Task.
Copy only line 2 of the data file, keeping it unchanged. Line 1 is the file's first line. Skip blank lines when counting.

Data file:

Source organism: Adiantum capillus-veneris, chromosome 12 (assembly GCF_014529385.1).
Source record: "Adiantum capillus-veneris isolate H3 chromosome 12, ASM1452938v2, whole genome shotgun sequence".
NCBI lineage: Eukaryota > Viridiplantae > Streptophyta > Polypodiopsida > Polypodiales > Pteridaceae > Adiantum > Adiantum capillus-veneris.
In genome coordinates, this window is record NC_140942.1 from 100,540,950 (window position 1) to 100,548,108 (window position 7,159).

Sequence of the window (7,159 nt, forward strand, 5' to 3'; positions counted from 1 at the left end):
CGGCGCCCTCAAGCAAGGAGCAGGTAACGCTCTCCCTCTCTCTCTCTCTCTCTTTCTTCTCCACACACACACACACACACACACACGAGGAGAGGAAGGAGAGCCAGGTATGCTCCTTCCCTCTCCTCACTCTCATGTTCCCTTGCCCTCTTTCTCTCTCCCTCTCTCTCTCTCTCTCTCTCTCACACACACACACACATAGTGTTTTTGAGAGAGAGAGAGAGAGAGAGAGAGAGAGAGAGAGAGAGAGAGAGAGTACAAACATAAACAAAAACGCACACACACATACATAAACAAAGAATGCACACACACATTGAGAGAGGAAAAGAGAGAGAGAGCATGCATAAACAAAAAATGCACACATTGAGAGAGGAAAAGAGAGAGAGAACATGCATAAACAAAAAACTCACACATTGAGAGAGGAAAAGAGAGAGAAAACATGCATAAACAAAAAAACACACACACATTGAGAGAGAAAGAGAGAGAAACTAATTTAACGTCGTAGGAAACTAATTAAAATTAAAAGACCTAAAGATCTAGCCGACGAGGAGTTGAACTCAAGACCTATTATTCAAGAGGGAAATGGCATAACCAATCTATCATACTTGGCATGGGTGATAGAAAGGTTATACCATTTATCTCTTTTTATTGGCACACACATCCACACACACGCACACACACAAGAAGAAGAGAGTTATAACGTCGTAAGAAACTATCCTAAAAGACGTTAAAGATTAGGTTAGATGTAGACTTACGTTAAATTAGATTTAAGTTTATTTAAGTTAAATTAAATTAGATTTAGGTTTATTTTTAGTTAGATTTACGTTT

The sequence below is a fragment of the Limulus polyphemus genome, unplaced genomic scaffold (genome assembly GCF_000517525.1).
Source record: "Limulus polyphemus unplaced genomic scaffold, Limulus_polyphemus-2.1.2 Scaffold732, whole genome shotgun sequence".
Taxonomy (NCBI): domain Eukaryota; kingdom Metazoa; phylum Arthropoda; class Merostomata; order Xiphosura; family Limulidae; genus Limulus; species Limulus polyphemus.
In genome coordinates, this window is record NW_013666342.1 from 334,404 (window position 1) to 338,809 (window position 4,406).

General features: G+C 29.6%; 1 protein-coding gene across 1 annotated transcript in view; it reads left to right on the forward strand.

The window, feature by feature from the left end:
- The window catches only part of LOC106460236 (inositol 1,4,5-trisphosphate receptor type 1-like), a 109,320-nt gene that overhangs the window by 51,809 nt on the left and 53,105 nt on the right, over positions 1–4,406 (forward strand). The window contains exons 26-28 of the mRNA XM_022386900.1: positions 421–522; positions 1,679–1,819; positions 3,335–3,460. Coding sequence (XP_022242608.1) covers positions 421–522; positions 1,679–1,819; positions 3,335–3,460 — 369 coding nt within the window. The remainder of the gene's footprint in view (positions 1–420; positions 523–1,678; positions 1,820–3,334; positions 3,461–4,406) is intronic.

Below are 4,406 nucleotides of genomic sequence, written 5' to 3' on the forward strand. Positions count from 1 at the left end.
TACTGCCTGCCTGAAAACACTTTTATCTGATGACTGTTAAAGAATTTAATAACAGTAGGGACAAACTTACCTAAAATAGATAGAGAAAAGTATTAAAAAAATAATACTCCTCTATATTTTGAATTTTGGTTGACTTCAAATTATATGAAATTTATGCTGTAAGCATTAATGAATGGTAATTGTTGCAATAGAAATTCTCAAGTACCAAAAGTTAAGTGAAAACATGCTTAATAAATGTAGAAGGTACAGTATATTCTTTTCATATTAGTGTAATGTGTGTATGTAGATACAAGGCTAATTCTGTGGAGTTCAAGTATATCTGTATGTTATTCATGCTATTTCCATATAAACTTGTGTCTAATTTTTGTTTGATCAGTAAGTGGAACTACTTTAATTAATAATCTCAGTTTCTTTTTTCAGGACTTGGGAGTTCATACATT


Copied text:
Source record: "Adiantum capillus-veneris isolate H3 chromosome 12, ASM1452938v2, whole genome shotgun sequence".